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Featuring high on the list of complaints I have listened to from various clients over the last few years about their teams, is: “…they’re just not doing what I want them to”.

And it comes in many guises:

  • The “they showed such promise in the interview but have turned out to be a turkey” guise
  • The “but they knew I needed that information in time for the Client/ Customer/ Board meeting” guise
  • The “but they know where to find that sort of information” guise
  • And, not forgetting the “but they should just know!” guise

Chances are however, it’s not them. It’s you. Yup. Sorry to be the bearer of bad news, but it’s true.

Communication Is Everything When It Comes To Performance Expectations

When I start to ask questions at this point and delve into the details of how they set expectations, it becomes clear that 9 times out of 10, clear direction from them on what is actually required has been lacking, if not entirely absent.

Indeed one manager I know actually used the phrase “but I pay them to know what to do!” when asked why he had not actually spoken to his team about what he wanted. Fair enough you might say. You pay a wage and you expect certain standards to be delivered. But where things are not being delivered, it’s because of a disconnect about what you think you may have said about them, and what was understood by what these ‘standards’ are.

You might think that what you said had been understood by all, but how did you summarise and play it back? Did you involve them in how they might deliver what was being asked? Did you check to see that they understood what you had asked? And, crucially, did you do this in the way in which your team work best? Because each team member is likely to hear different things. What is understood by one team member, may not be understood in the same way as another as we all learn differently. Which is why you should also write things down and follow up wherever possible. Your role here is as a coach, helping them to see how they can achieve the goal in hand, providing the support (and environment) so that they can deliver with aplomb and inspiring them to want to do it.

That person you hired that isn’t working out. Do you think there’s a chance you could have seen that coming during the assessment process? Did you discuss the job description and what success of the role would be measured on? Was there more you could have done to help them get on in their first few weeks? Or how about that project you briefed into the team? Anything awry with your timescales or the description of deliverables you gave? Once you start questioning your own communication style, chances are you might uncover some ways to help your team (and yourself in the process).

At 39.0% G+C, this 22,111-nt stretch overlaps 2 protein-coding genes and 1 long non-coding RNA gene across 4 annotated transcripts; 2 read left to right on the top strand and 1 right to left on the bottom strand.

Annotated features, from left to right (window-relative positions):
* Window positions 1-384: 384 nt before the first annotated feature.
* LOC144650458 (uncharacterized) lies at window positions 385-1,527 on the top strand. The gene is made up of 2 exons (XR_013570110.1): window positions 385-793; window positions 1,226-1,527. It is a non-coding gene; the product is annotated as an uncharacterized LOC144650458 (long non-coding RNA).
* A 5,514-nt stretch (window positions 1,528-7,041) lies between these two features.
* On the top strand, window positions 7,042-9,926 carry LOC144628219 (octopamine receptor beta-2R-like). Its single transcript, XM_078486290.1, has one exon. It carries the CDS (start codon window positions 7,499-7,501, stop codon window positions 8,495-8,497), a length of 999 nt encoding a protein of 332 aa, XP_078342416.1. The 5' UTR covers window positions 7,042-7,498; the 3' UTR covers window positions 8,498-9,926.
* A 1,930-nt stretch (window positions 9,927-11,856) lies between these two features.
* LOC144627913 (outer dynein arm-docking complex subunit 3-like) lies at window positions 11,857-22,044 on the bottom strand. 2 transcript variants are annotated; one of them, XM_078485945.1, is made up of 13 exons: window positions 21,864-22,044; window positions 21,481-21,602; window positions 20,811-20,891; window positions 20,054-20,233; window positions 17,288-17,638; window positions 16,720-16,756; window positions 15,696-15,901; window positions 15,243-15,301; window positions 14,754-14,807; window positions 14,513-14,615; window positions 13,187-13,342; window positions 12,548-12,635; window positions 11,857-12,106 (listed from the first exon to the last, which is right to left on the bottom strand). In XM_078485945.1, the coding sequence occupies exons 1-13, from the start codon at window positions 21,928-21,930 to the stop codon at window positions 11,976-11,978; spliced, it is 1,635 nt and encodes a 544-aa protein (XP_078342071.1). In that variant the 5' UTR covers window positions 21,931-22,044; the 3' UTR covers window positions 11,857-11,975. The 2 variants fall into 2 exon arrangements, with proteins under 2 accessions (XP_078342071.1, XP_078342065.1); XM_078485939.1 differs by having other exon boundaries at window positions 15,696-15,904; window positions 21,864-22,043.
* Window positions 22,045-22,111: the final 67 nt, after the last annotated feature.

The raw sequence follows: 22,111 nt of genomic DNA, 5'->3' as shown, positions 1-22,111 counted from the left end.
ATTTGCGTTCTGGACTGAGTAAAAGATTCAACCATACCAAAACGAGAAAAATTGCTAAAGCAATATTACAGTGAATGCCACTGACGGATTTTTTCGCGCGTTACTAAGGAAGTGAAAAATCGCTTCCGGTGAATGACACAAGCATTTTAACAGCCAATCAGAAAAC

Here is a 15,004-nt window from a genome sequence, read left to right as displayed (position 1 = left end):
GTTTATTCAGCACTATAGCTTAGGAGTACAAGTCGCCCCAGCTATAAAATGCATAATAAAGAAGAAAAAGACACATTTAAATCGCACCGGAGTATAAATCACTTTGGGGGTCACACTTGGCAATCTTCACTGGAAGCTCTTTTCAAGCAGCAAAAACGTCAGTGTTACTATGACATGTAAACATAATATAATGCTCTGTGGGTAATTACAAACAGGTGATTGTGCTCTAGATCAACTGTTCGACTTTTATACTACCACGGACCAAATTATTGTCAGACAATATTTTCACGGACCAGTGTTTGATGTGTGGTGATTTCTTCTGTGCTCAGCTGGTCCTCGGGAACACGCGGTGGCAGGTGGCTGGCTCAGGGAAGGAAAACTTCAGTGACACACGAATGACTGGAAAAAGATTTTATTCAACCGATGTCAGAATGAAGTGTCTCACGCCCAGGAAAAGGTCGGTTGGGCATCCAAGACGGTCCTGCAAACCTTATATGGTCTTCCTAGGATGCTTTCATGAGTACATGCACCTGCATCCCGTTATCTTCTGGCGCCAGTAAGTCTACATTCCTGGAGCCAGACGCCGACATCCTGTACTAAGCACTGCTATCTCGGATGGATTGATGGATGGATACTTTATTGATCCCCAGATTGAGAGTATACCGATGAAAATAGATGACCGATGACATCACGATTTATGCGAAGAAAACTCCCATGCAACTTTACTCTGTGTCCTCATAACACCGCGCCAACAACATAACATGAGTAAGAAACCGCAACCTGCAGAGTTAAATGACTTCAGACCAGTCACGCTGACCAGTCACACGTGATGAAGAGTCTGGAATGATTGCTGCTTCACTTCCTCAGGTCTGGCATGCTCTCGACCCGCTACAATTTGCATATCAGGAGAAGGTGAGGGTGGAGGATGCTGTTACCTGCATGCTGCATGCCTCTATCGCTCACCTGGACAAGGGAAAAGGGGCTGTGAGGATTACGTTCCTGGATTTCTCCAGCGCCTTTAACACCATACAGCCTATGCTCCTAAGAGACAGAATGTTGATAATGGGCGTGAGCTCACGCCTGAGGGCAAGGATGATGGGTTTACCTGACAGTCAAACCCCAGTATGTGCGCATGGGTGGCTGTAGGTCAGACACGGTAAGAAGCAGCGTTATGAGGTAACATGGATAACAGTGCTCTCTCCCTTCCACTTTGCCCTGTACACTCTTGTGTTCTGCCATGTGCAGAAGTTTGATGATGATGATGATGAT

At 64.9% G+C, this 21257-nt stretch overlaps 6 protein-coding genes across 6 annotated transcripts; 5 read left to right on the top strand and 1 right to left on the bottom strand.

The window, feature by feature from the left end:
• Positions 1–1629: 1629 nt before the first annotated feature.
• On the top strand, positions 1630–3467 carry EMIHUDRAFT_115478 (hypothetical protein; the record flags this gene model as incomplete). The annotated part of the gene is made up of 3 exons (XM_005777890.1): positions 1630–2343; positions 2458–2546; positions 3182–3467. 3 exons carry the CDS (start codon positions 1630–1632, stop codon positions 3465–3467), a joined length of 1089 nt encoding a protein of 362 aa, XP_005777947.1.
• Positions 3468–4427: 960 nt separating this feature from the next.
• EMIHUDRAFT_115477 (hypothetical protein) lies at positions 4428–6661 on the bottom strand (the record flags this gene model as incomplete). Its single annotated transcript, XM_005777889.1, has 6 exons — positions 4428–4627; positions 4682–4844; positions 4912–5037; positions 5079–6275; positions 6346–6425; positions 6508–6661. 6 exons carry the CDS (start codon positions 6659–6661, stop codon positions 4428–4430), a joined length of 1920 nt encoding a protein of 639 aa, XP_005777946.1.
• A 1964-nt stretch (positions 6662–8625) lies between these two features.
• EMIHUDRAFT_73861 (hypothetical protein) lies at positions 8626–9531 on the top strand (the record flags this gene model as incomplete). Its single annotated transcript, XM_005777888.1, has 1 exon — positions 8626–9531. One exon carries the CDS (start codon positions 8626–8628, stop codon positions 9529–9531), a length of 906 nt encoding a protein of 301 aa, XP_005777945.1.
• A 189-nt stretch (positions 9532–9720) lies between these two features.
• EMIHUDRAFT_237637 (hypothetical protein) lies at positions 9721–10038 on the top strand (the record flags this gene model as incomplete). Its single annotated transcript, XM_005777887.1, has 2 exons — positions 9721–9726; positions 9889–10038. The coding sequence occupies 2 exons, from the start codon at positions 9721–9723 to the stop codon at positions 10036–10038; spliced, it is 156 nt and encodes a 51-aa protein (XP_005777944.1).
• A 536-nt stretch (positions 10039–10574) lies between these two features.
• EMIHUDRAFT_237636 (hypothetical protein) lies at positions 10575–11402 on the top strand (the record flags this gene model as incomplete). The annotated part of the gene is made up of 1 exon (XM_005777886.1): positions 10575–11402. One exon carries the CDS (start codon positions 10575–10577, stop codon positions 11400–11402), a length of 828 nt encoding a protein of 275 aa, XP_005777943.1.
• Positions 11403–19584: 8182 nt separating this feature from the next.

There’s No One Single Way To Get Great Performance Every Time

But there are some simple steps you can take to get your message across and make the dark art of getting people to perform and behind you a darn sight clearer:

  1. Set Expectations From The Outset: From up to date job descriptions to quality time during the interview process and discussing what success in the role looks like. This stage is critical.
  2. Support Them When They Do Join: Don’t just leave it to chance that they will ‘pick it up’. Spend time with your new recruit on a regular basis outlining what you expect from them and when. Like to be updated on a weekly basis on how the product is progressing? Tell them. Show them. Share with them how you do it. Try it all.
  3. Focus On WIIFT: For you it’s probably very clear what you get out of their high performance, but What’s In It For Them? Learn what motivates them and push those buttons to get the most of out of your team.
  4. Return The Favour: Give them feedback on how their doing. Do it immediately and make it real. A well-timed comment along the lines of “That campaign you ran totally hit the mark in terms of coverage but the signups we were after didn’t materialise. Let’s analyse it together and see how we can do it differently next time” is far more supportive and constructive than leaving it a few months to the end of the probation to tell them they didn’t get the results you were after. You’ll have missed valuable time for them to improve and will look as though you were too incompetent to raise it beforehand.
  5. Keep Talking: Few people like to work in a vacuum, so keep the conversation flowing. It builds relationships. Makes giving feedback (good and bad) much easier. And makes people feel involved.

Not Even The Professionals Are Immune

Despite spending much of my adult life coaching on the subject, I’m not immune from it either. There’s been many a time over the years when I found myself ‘tutting’ in my head when a piece of work failed to materialise or arrived half finished. At that point I have to check myself and think about what exactly I said/ did/ wrote when I communicated what I wanted. Almost every single time I realised that I hadn’t been clear over the importance of what I’ve asked for, why I’ve asked for something and what exactly I’ve needed.

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Photo Credit: Day158 – Channeling by nataliej